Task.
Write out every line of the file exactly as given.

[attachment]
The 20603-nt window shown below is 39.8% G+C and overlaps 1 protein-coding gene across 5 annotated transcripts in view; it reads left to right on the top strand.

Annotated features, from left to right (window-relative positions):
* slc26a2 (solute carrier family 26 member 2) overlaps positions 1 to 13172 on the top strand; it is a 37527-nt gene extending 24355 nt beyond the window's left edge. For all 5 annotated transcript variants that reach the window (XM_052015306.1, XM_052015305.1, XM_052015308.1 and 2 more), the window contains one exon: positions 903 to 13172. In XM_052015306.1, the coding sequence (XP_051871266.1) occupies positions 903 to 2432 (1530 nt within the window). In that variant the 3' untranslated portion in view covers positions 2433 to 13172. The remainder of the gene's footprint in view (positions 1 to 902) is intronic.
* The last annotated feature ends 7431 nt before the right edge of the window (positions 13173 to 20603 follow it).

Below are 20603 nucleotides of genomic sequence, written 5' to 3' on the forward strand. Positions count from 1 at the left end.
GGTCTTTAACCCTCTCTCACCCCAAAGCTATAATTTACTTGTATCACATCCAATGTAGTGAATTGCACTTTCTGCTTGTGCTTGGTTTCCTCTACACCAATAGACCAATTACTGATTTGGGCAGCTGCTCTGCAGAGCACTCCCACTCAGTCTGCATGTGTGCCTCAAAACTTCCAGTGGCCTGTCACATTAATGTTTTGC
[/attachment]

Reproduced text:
The 20603-nt window shown below is 39.8% G+C and overlaps 1 protein-coding gene across 5 annotated transcripts in view; it reads left to right on the top strand.

Annotated features, from left to right (window-relative positions):
* slc26a2 (solute carrier family 26 member 2) overlaps positions 1 to 13172 on the top strand; it is a 37527-nt gene extending 24355 nt beyond the window's left edge. For all 5 annotated transcript variants that reach the window (XM_052015306.1, XM_052015305.1, XM_052015308.1 and 2 more), the window contains one exon: positions 903 to 13172. In XM_052015306.1, the coding sequence (XP_051871266.1) occupies positions 903 to 2432 (1530 nt within the window). In that variant the 3' untranslated portion in view covers positions 2433 to 13172. The remainder of the gene's footprint in view (positions 1 to 902) is intronic.
* The last annotated feature ends 7431 nt before the right edge of the window (positions 13173 to 20603 follow it).

Below are 20603 nucleotides of genomic sequence, written 5' to 3' on the forward strand. Positions count from 1 at the left end.
GGTCTTTAACCCTCTCTCACCCCAAAGCTATAATTTACTTGTATCACATCCAATGTAGTGAATTGCACTTTCTGCTTGTGCTTGGTTTCCTCTACACCAATAGACCAATTACTGATTTGGGCAGCTGCTCTGCAGAGCACTCCCACTCAGTCTGCATGTGTGCCTCAAAACTTCCAGTGGCCTGTCACATTAATGTTTTGC